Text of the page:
FROM David Jones
Unprecedented Recognition for the Dalai Lama The Dalai Lama is receiving the Congressional Gold Medal of Honor today, America's top civilian award, and George Bush is in attendance. It's the first time a sitting American president has publicly recognized the Buddhist icon since he fled China's takeover of Tibet. China calls him a supporter of "evil cults," and regards his continued popularity in Tibet as a threat to its territorial sovereignty. During 50 years of brutality and intimidation, the Dalai Lama has counseled non-violence. Will massive new development and a new railroad improve the lives of Tibetans or accelerate the takeover by ethnic Chinese?
The flight bumping heard around 'round the world Recent video of a passenger forcibly removed from a United Airlines plane is a worst-case example of what's happened since consolidation into just four US-based carriers. Management seems to be tone-deaf to a decline in service — and even abuse — of passengers.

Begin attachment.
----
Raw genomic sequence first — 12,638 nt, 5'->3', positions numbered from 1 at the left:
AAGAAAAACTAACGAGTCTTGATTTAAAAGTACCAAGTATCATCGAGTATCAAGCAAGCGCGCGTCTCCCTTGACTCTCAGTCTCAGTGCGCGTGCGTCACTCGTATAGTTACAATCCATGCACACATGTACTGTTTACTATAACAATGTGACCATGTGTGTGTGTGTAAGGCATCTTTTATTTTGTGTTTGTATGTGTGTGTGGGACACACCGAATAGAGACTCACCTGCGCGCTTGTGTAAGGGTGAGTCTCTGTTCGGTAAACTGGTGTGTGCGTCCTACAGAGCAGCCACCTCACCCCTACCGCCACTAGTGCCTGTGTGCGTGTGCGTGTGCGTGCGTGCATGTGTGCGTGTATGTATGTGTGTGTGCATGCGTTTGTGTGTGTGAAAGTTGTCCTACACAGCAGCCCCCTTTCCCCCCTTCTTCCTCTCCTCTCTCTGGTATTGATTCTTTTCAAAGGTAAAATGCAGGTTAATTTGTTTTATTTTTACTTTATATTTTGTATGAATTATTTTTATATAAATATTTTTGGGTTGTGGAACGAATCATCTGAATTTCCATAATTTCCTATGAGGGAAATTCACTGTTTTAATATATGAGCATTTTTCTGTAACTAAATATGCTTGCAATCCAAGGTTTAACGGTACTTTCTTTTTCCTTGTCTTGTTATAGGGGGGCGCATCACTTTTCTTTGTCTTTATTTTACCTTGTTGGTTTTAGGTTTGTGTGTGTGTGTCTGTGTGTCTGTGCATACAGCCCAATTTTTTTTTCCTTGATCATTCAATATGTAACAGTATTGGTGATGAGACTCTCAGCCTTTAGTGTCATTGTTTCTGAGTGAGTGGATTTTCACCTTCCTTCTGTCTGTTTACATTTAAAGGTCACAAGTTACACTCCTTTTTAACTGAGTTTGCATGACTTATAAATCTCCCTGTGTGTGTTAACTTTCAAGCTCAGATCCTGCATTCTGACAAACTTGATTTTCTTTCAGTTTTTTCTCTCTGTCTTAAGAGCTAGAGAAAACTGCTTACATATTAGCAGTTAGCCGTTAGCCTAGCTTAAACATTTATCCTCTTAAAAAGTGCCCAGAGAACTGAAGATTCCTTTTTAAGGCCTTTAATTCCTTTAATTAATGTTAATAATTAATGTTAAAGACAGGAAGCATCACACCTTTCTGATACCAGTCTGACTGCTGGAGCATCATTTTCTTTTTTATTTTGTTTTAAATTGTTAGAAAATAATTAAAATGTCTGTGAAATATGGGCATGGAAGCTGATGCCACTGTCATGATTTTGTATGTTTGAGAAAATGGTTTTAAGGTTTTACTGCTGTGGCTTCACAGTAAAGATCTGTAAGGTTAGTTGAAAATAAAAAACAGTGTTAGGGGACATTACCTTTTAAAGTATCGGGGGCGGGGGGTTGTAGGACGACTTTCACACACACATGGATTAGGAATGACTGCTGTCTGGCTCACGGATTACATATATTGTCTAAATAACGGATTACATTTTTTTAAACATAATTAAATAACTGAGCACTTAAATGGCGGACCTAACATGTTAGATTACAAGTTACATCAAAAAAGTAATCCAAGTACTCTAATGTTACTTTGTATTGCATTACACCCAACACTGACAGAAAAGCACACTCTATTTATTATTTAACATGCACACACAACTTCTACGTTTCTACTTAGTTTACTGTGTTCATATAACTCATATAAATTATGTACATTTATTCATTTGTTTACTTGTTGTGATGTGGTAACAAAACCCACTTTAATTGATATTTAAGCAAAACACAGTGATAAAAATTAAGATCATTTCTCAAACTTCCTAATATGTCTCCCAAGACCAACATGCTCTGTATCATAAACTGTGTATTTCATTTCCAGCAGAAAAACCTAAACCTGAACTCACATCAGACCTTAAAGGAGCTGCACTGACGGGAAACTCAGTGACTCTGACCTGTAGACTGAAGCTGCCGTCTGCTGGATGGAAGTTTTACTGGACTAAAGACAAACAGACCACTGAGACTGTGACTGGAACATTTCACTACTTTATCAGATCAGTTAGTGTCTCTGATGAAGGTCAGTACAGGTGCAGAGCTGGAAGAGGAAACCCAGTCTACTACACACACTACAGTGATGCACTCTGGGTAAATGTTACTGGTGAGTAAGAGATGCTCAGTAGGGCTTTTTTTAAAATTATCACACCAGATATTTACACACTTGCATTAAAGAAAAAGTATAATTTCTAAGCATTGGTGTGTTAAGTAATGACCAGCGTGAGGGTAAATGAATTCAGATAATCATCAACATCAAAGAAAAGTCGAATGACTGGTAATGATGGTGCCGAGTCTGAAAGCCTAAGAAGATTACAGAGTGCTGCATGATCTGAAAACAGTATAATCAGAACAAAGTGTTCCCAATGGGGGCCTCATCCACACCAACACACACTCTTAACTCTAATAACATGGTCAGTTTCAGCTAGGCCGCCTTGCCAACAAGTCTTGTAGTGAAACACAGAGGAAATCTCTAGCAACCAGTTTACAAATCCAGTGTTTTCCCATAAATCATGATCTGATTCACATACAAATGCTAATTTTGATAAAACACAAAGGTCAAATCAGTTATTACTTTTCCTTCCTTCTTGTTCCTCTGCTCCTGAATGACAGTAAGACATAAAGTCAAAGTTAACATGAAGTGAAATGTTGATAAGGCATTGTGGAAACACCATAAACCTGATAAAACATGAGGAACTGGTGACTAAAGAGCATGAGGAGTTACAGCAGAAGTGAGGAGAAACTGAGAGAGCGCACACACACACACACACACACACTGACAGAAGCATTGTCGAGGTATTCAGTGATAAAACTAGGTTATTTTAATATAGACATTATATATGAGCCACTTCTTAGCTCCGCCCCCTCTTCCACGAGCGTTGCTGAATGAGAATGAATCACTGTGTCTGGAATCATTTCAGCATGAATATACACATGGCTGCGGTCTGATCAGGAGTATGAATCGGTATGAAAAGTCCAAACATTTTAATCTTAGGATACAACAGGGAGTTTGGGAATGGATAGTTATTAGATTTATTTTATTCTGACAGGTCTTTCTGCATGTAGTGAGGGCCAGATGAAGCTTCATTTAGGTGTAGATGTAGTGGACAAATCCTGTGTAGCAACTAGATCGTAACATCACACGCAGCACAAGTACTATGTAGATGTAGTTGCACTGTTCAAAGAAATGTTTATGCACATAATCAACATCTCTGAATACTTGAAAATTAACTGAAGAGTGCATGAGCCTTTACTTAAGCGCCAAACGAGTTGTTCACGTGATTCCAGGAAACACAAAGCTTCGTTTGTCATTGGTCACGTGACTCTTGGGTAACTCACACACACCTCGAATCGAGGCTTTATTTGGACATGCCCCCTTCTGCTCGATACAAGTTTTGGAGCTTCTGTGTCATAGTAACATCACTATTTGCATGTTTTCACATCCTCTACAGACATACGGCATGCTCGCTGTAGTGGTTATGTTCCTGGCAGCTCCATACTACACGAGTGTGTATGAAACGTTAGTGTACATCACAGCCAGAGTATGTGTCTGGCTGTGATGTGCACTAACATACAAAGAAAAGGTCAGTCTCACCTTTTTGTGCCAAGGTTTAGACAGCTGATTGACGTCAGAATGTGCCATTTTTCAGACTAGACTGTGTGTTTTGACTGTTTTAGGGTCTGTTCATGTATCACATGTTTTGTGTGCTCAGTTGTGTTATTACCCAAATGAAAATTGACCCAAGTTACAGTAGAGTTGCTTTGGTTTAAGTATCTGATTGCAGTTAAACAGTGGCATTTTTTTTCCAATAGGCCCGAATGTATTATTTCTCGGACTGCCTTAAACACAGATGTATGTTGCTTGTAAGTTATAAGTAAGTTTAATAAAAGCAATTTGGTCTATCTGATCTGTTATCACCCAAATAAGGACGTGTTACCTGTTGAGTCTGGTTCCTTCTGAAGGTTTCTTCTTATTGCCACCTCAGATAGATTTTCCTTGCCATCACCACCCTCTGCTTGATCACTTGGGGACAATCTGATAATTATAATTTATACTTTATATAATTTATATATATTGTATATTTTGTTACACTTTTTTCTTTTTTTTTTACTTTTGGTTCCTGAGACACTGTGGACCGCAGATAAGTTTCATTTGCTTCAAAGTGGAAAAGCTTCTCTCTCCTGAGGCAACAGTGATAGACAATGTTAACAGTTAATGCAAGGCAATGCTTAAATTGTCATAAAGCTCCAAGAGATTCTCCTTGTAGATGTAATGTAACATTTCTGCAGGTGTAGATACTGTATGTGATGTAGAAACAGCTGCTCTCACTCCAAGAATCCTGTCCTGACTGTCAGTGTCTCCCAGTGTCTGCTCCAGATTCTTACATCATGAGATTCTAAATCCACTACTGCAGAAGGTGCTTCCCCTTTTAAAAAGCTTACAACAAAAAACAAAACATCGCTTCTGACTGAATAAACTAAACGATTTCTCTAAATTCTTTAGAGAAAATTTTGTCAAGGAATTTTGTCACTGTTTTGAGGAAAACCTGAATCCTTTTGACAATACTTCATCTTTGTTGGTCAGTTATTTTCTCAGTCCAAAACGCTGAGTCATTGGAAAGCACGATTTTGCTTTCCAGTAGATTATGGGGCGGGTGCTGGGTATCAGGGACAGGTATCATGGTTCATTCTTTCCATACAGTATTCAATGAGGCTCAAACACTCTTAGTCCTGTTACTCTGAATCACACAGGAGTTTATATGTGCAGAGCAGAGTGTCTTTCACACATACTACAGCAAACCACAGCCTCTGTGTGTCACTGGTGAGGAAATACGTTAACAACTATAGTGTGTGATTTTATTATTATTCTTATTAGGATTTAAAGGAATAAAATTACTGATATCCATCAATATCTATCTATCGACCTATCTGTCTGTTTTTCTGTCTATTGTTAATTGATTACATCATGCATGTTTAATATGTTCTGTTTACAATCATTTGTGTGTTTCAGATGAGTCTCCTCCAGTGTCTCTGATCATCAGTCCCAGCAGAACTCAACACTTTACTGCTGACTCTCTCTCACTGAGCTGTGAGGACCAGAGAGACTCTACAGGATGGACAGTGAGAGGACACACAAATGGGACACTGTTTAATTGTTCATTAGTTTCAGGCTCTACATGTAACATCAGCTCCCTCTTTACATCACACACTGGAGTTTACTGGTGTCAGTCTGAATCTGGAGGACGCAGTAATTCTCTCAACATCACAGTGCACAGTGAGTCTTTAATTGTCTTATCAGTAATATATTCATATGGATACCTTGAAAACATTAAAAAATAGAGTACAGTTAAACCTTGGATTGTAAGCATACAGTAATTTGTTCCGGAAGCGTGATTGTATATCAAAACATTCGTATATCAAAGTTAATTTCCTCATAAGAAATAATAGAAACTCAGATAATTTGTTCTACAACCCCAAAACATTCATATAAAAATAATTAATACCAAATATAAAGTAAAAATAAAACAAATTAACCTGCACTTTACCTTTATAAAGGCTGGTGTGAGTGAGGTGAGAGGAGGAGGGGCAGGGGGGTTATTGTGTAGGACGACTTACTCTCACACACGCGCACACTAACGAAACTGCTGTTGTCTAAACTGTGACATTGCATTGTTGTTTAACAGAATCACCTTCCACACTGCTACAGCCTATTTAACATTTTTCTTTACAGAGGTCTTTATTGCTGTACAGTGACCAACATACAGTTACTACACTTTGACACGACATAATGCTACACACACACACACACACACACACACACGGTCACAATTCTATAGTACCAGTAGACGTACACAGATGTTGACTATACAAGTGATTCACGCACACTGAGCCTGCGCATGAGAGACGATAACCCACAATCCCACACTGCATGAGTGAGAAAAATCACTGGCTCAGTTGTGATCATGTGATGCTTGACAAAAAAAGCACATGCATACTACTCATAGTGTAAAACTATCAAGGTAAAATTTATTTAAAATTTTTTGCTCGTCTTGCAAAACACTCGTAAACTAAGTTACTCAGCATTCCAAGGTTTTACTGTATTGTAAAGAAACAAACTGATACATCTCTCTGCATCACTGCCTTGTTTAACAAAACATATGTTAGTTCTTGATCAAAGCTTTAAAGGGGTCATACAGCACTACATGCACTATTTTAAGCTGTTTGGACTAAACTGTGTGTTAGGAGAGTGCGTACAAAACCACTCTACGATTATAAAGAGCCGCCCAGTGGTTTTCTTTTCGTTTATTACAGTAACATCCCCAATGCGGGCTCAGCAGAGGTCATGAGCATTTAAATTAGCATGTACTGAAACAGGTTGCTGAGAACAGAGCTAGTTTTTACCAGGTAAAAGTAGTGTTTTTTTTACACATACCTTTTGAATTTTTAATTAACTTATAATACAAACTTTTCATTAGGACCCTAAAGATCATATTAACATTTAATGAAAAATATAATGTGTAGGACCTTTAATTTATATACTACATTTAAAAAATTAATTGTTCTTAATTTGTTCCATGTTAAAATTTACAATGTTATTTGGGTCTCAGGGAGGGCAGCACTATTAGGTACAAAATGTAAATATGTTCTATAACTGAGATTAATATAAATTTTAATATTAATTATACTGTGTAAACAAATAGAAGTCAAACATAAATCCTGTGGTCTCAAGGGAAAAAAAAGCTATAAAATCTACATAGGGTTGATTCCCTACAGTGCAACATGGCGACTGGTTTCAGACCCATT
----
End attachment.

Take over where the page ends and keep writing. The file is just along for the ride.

Nuclear crisis on the Korean Peninsula slowly coming to a head North Korea did not conduct a nuclear test this weekend, but it did show apparent progress in developing a missile that that could strike the United States. The Trump Administration says it has lost its "strategic patience." We hear what that might -- or might not -- mean for North Korea, China and the prospects for diplomacy.
Mixed Messages from US diplomats on the new hard line on Syria Since President Trump's surprise retaliation against Syria's use of chemical weapons, Bashar al-Assad has used the same airport to launch conventional attacks on his own people. It's not clear what the US, its allies — or Vladimir Putin's Russia -- plan to do now.
Will the march for science politicize objective research? Protesters are gathering all over the country for tomorrow's Earth Day March for Science. Since President Trump has proposed massive cuts in basic scientific research, will the movement be perceived as partisan politics — whether scientists themselves like it or not?